Nature of panic attacks.
Panic attacks are characterised by an extreme fear response even if there is no direct threat presented. Attacks can vary significantly from person to person; as far as possible, talk to your loved one about how best you can support them according to their specific situation.
For someone experiencing a panic attack, sensations may include a feeling of dread, choking, a fast heartbeat, shaking, dizziness, and hyperventilation. The feeling can be overwhelming and feel as if it is dangerous to the person experiencing the attack, but it is important to try to remember that the panic attack itself isn’t dangerous.
Pay attention to the sensation the person is feeling, and try to be empathetic; though this may be something which occurs frequently, each panic attack can feel as distressing as the one before. Try to not discount what they are feeling, avoid phrases such as ‘At least’.
Panic attacks are typically 5-10 minutes long, but for the person experiencing it they may not have a secure concept of time.
How to behave.
As far as possible, speak in a slow, relaxed tone. This will help provide a background sensation of calm. If possible, model deep breathing and encourage the person to do the same if this is something which has been helpful for them in the past.
The way the person is behaving may be stressful to you, but try to remember that the panic attack itself isn’t dangerous.
Depending on the person’s preferences, they may prefer to move to a quiet place where there is less background noise, or visual stimulation. As symptoms may involve nausea and dizziness, they may wish to stay still in one place, sitting on the floor or on a chair.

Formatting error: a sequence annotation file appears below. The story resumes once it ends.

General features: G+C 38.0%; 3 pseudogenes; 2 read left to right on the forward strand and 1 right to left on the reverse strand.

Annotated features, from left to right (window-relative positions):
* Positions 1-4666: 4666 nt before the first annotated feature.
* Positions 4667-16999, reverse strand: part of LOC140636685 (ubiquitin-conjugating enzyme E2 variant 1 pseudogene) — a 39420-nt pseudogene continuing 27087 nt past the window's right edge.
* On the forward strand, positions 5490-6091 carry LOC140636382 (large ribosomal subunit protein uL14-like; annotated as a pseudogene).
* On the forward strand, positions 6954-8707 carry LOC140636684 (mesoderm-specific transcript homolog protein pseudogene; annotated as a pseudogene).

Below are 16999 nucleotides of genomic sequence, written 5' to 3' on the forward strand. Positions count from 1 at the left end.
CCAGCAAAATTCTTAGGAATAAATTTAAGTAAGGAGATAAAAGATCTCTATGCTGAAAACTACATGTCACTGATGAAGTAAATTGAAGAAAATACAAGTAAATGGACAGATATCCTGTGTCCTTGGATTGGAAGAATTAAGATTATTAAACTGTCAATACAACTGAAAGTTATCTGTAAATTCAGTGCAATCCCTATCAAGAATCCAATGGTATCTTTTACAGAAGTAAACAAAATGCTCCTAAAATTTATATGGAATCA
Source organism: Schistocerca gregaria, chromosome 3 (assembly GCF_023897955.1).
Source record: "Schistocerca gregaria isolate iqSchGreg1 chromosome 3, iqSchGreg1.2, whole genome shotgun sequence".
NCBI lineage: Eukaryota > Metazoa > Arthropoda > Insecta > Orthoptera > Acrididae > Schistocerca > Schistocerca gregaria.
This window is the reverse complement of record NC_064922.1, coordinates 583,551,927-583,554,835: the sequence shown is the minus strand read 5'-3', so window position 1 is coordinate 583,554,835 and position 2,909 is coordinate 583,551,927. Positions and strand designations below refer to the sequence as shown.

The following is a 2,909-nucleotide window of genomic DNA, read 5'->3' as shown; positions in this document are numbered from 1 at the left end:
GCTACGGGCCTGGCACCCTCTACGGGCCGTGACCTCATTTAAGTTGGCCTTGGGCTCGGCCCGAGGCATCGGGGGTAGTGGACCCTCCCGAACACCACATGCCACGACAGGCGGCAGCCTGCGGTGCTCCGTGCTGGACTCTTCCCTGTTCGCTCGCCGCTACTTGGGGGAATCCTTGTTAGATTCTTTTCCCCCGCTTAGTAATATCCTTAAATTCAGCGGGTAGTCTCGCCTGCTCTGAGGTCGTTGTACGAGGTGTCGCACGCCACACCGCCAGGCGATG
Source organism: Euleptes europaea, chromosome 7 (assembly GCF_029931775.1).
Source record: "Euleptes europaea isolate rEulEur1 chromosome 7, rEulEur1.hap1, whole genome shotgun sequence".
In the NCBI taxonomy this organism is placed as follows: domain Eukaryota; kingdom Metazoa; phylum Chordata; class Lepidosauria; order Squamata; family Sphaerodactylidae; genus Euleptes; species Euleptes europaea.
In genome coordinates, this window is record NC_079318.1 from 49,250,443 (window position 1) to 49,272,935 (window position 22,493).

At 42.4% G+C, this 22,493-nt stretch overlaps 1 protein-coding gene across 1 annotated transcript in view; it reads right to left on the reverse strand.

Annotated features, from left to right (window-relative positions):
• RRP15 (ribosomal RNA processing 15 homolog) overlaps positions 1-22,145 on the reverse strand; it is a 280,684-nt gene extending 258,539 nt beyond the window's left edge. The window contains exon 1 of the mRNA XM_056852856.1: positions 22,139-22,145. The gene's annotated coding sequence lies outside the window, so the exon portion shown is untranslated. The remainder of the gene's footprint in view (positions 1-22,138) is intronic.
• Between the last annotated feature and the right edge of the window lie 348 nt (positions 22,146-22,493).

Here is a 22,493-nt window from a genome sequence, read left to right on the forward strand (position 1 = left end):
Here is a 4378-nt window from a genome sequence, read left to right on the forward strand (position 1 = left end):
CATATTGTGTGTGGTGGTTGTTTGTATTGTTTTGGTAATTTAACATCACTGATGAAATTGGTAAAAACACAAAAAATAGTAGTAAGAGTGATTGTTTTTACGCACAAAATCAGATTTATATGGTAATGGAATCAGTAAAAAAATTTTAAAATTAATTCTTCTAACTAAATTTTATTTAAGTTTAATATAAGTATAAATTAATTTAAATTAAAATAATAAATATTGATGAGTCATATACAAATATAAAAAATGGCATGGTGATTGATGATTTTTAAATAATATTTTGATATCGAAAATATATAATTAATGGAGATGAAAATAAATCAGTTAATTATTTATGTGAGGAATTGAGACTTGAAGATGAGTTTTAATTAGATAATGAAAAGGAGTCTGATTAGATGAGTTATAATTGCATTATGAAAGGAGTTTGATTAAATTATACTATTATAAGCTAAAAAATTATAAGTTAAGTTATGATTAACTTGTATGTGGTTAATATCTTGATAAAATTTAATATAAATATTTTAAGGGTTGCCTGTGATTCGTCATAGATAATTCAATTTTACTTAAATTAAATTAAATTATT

What to say.
You may want to ask ‘How can I help?’ but remember that the person experiencing the attack might find it hard to communicate.
Instead, you can try providing reassuring support; ‘I’m here, I’m not going anywhere. I’ll stay with you until this is over.’ The person experiencing the attack may not be able to listen to what you are saying properly.
Reassure them that the panic attack is not dangerous in itself - it can be hard for someone experiencing the episode to ‘rationalise’ that they are not in a dangerous situation.
Once it is over.
The person you are with may feel exhausted and wish to take a break, alone or with you. Check in with them and be mindful of their own preferences.
Sometimes people who have experienced a panic attack may feel ashamed of how their symptoms have presented themselves, due to internalised stigma (particularly if the episode occurred in a public place). Reassure them that the attack isn’t something they were able to control and mention they were brave to be able to handle it the way they did.
If you are regularly around the person, consider asking them how they can help in future, as individuals can have differing experiences of panic attacks.
How therapy can help someone experiencing panic attacks.
Therapy can help make gradual progress to understand triggers, thoughts and emotions surrounding panic disorder. The therapist can help understand the roots of issues, which for some people can be related to traumatic events. The therapist is there for support at a regular time each week, and draws on clinical experience to help provide a professional perspective.
The impact therapy can have is long-lasting and can help develop the tools necessary to manage the condition independently in day-to-day contexts and build resilience.
Elsa Minns, Fernwood Clinic Team
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